Drugs & Health Blog

Are Some Babies Born Addicted?

©Shutterstock/Susan Schmitz

The NIDA Blog Team

No. Babies born to mothers who have problems with drugs aren’t born addicted, but the babies can be born with drugs in their system. This can cause them a great deal of discomfort. Once the supply of drugs (delivered through the mother’s umbilical cord) goes away, babies can experience painful withdrawal symptoms and other health problems.

In newborns, this type of withdrawal is called neonatal abstinence syndrome (NAS). NAS can be caused by exposure to many different drugs. It’s especially challenging for babies born to mothers who use opioids, including prescription pain relievers or heroin.

How many babies are born with NAS?

Unfortunately, the number of babies born with NAS has increased in recent decades because opioid misuse has increased. Between 1999 and 2013, the number of cases of NAS tripled; in 2013, it affected six out of every 1,000 newborns.

What does NAS look like?

A baby’s withdrawal symptoms can include tremors, diarrhea, fever, irritability, seizures, and difficulty breathing and feeding. Babies with NAS usually require an extended hospital stay to help them get better.

Can pregnant women with an opioid addiction get treated?

Pregnant women with an opioid addiction can get help for their drug problem in ways that are safe for their unborn baby. For instance, buprenorphine and methadone, two types of medicine used to treat opioid addiction, have been shown to be safe and effective treatments in this situation. Not only will treatment help the mother get healthy, it’s also better for the baby.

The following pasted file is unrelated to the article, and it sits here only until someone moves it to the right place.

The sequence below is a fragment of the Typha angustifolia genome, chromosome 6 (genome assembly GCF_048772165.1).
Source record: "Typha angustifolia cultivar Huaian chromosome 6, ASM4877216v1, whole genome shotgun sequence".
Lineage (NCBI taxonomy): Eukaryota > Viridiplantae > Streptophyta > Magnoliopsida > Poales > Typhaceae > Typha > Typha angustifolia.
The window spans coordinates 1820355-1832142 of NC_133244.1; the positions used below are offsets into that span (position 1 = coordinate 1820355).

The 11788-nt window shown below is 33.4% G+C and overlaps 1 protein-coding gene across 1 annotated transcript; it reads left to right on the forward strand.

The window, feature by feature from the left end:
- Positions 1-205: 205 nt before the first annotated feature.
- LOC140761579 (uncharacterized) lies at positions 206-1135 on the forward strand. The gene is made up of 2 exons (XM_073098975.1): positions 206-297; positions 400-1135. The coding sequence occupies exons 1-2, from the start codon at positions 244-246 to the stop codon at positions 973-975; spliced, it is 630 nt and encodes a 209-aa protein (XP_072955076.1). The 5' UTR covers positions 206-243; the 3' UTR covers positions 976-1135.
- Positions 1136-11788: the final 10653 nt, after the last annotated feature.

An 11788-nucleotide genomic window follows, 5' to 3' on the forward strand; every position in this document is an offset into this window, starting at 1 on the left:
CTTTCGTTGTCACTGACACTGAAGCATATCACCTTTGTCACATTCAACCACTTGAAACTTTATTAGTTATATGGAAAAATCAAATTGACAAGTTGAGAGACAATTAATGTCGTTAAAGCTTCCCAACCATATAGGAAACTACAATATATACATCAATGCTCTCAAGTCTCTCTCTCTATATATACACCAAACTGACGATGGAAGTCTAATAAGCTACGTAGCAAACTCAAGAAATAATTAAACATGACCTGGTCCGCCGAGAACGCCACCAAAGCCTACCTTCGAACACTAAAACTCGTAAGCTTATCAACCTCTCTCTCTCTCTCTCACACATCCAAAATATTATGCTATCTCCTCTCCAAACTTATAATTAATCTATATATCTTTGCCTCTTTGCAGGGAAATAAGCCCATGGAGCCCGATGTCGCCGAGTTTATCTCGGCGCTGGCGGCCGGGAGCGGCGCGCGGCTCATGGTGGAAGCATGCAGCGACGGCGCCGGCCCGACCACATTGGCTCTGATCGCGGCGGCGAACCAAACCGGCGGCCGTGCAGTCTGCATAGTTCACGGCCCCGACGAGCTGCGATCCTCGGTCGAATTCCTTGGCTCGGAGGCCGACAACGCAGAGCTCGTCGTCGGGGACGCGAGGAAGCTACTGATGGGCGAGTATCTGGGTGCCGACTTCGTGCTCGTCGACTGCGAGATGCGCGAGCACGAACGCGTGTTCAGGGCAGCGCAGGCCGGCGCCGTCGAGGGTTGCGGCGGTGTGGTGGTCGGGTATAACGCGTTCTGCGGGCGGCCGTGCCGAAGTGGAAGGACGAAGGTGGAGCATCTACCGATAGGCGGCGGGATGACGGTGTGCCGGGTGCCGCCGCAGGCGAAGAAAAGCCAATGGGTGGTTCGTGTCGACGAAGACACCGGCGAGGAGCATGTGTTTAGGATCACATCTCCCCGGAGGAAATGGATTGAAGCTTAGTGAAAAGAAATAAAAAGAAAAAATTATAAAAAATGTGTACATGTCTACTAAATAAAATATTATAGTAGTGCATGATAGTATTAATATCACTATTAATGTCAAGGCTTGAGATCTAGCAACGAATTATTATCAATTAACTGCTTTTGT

How are babies with NAS treated?

Babies with NAS can be given medication to relieve their discomfort. It’s important to remember that babies are not addicted. Part of the definition of being addicted means that a person seeks out drugs and continues to use them despite negative consequences. Babies, however, rely completely on caring hospital staff for relief.

How can NAS be prevented?

NAS can be prevented if women discuss any medicine or illegal drug use with their doctors before they get pregnant. Doctors can help guide women to treatment, which can also protect their babies. If a pregnant woman needs treatment for pain, her doctor can advise her on how to safely take medicines.

You can learn more about pregnancy and drugs from the Centers for Disease Control and Prevention initiative, Treating for Two: Medicine and Pregnancy.

Comments posted to the Drugs & Health Blog are from the general public and may contain inaccurate information. They do not represent the views of NIDA or any other federal government entity.

Comments

I understand NAS, however, how does NAS affect the baby once grown to an age where they can access addictive substances? Are they more likely to experience addiction than a non-NAS infant? if so to what percentage?

These are all great questions! We’re still learning about NAS and its effects on people in the long-term. If you’d like to learn more about what we currently know about NAS, listed below are two of our webpages on this topic:

https://teens.drugabuse.gov/blog/post/babies-born-women-addicted-opioids

https://www.drugabuse.gov/publications/treating-opioid-use-disorder-duri...

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